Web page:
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Turning your head to glance out the window from a classroom on the beautiful Pearson campus can be distracting at times, though not because of the monkeys in the trees outside. But when necessity demands that “classrooms” become spare rooms, kitchen tables and student bedrooms the distractions become many and varied.

Alan, a Year 46 first-year student from Columbia, had to decamp quickly from Pearson due to the COVID-19 pandemic and made it home to his rural community just four days before airports in his country closed to virtually all international flights. He was one of a handful of students who took part in a “virtual coffee break” with a few staff and faculty from Pearson in mid-April.

“Four or five times a week, wild howler monkeys come to get food from the trees outside my home,” said Alan. “I have been distracted more than once when I see them from my window!”

That said, dealing with primates in the trees outside your study window is probably one of the easiest challenges of moving from on-campus to a remote learning and education experience on short notice during a slow-moving global pandemic.

Alan added that he misses the easy opportunity to ask teachers questions during in-person classes but that the virtual version of his small Spanish class was still a good place, “where it’s nice to see my friends.” There are occasional periods of sketchy internet connections and concerns about the family business during a time of self-isolation but there are compensations too.

“My big brother is here with us and so is my younger sister. She’s nine years old and she’s really fun – we play soccer together.”

No matter which school you look at, a campus classroom is a relatively controlled environment, points out faculty member Paul Faber.

“In my classroom, for example, there is one room, one set of desks, one projector and (usually) only one person talking. But just a few minutes ago, I had a class with 36 people – well, those students are in 36 rooms in 36 houses with 36 families and 36 pets and renovations and pipes working and toilets flushing going on all around them.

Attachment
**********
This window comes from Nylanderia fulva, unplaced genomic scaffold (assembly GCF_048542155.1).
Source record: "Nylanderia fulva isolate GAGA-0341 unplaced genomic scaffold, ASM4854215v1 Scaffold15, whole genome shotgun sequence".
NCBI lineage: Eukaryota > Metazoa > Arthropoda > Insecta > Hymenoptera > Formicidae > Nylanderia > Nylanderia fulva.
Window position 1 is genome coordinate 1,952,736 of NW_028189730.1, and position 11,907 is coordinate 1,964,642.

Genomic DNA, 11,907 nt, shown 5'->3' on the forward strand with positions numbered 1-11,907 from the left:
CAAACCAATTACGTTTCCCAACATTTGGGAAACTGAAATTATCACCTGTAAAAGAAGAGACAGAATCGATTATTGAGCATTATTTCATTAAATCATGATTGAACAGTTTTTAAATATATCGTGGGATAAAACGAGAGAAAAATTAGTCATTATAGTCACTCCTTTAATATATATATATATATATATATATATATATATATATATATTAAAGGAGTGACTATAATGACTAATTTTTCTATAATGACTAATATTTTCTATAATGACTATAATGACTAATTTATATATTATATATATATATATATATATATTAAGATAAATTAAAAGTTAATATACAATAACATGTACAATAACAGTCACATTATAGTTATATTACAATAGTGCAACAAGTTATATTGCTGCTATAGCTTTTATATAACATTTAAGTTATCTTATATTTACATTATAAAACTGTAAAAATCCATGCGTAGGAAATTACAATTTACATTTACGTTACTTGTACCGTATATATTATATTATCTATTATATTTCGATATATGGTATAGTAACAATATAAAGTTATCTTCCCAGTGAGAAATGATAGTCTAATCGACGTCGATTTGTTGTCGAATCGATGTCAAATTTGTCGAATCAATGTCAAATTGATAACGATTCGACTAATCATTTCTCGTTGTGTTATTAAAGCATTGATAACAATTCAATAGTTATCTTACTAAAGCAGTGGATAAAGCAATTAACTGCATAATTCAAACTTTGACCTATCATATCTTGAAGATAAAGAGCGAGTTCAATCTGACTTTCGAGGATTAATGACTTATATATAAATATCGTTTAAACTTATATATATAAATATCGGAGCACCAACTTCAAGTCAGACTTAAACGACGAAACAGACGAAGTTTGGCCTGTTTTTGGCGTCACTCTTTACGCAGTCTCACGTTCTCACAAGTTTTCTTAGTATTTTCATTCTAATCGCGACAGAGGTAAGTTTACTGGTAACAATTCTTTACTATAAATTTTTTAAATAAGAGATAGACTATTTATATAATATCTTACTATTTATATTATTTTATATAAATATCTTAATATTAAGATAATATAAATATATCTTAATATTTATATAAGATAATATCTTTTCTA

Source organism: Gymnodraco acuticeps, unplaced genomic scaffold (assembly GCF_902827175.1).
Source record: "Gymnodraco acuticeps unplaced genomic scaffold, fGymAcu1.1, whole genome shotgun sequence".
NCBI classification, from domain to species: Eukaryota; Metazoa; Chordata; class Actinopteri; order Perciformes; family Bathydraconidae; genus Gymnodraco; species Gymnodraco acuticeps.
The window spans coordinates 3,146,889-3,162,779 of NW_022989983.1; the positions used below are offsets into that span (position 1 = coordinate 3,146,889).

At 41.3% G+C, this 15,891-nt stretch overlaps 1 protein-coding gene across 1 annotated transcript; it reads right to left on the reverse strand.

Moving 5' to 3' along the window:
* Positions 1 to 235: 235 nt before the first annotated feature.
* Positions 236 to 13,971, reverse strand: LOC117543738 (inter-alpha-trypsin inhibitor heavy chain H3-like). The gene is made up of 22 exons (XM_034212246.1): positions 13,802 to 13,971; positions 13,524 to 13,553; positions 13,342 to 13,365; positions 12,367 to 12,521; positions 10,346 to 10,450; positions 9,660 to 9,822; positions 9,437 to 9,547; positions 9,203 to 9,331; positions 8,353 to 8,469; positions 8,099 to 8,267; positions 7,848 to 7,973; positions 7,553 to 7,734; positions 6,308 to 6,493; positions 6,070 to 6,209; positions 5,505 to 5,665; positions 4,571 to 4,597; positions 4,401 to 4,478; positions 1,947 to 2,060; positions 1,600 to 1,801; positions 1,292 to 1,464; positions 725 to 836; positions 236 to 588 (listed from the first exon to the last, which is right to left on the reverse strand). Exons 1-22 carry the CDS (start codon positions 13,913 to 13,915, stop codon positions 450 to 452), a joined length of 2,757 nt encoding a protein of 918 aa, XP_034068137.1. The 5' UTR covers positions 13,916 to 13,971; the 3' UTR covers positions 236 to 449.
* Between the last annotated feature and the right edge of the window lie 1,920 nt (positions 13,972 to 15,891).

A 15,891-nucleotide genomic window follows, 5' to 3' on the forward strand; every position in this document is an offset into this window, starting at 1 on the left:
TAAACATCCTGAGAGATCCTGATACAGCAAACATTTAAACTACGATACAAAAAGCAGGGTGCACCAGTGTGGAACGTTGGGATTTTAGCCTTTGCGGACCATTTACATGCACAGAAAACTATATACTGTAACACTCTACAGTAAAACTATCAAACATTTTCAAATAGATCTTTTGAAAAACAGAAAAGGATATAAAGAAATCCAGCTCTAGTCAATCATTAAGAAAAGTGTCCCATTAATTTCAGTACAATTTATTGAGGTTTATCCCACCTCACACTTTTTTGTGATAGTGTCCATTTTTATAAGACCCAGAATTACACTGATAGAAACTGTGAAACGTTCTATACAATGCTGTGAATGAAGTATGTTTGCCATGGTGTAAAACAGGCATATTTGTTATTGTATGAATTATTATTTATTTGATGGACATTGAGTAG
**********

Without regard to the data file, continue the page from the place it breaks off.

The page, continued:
“Someone’s dog could show up or a child could pop into a picture,” he marveled, acknowledging how the realities of everyday life affects students’ individual classrooms. “There is an exponential amount of disruption variables!”

Another student, a Year 45 who prefers not to be named, was unable to return to their home country and is currently staying with a welcoming host family in a smaller British Columbia community.

“I knew (the transition) wouldn’t necessarily be easy because it is hard to always focus on my classes,” they said. “But the teachers are doing their best to make sure we understand the syllabus and are making sure we finish our IB assignments. I’m really glad they are still our teachers and are still giving their best.”

With a healthcare system that is less robust than that of Canada’s and, to paraphrase, an uber-masculine political system in their homeland, this student feels, even though they miss their family, “it’s definitely safer for me in Canada.” But, as a dedicated and hard-working scholar at Pearson, they are in the fortunate position of having a few university options to consider.

One Eswatini (formerly Swaziland) student became marooned in London, U.K. when South Africa, which surrounds landlocked Eswatini, closed its borders to international travel. Fortunately, thanks to quick work on both sides of the Atlantic, including reaching out to Pearson alumni in the British government, the student was allowed to stay in the U.K. instead of being immediately sent back to Canada. Pearson alum  Pontus Pettersson (YR 21/1996, Sweden) and his family then stepped in to host the student at their London home for more than a month, enabling the student to continue with their studies.

Year 46 student Sierra and her parents in Calgary, Alberta kindly offered to host another fellow student from Eswatini and and one from the Dominican Republic who were unable to immediately travel home. While the student from Eswatini has since been able to travel, the family continues to host the second student, enabling her studies to continue.

As online studies became the norm, faculty understood how important it was to mix up the routine of longer online classes to keep students engaged. Using the breakout rooms function of online video learning platforms is something that Dean of Studies and Biology teacher Emily Coolidge utilizes.

“I realize that’s a great option for online learning – the students are appreciative and like the group work to do some research or simply to work together. Recently, she broke her biology class into five breakout rooms of three or four students each, “to work on making connections between the immune system and other parts of the curriculum that they’ve studied.

“I gave them 15 minutes and they created a slide and we put a presentation together and then they taught each other.”

In other words, during this pandemic, we’re all learning together.